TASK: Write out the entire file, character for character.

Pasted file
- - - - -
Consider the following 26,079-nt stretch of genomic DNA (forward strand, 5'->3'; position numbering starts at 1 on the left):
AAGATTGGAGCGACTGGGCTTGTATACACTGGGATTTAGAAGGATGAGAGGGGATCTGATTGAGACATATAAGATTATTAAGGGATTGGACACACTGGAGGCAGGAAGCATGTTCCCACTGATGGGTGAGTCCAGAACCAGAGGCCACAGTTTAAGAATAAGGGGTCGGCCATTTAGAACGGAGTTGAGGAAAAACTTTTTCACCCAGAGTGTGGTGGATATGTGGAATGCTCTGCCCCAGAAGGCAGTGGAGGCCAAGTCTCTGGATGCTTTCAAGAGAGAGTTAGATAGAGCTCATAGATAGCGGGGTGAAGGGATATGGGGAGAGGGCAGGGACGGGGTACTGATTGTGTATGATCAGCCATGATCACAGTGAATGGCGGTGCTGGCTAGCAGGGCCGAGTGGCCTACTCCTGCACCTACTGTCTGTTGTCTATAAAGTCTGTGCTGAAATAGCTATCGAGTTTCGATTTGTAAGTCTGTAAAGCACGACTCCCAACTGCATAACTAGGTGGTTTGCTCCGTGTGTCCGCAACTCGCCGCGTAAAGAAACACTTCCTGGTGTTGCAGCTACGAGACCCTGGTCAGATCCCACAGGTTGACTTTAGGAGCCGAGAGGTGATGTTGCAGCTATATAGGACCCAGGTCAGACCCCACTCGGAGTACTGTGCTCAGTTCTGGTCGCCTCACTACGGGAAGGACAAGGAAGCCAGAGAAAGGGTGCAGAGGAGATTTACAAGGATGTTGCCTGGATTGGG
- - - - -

Consider the following 26,079-nt stretch of genomic DNA (forward strand, 5'->3'; position numbering starts at 1 on the left):
AAGATTGGAGCGACTGGGCTTGTATACACTGGGATTTAGAAGGATGAGAGGGGATCTGATTGAGACATATAAGATTATTAAGGGATTGGACACACTGGAGGCAGGAAGCATGTTCCCACTGATGGGTGAGTCCAGAACCAGAGGCCACAGTTTAAGAATAAGGGGTCGGCCATTTAGAACGGAGTTGAGGAAAAACTTTTTCACCCAGAGTGTGGTGGATATGTGGAATGCTCTGCCCCAGAAGGCAGTGGAGGCCAAGTCTCTGGATGCTTTCAAGAGAGAGTTAGATAGAGCTCATAGATAGCGGGGTGAAGGGATATGGGGAGAGGGCAGGGACGGGGTACTGATTGTGTATGATCAGCCATGATCACAGTGAATGGCGGTGCTGGCTAGCAGGGCCGAGTGGCCTACTCCTGCACCTACTGTCTGTTGTCTATAAAGTCTGTGCTGAAATAGCTATCGAGTTTCGATTTGTAAGTCTGTAAAGCACGACTCCCAACTGCATAACTAGGTGGTTTGCTCCGTGTGTCCGCAACTCGCCGCGTAAAGAAACACTTCCTGGTGTTGCAGCTACGAGACCCTGGTCAGATCCCACAGGTTGACTTTAGGAGCCGAGAGGTGATGTTGCAGCTATATAGGACCCAGGTCAGACCCCACTCGGAGTACTGTGCTCAGTTCTGGTCGCCTCACTACGGGAAGGACAAGGAAGCCAGAGAAAGGGTGCAGAGGAGATTTACAAGGATGTTGCCTGGATTGGG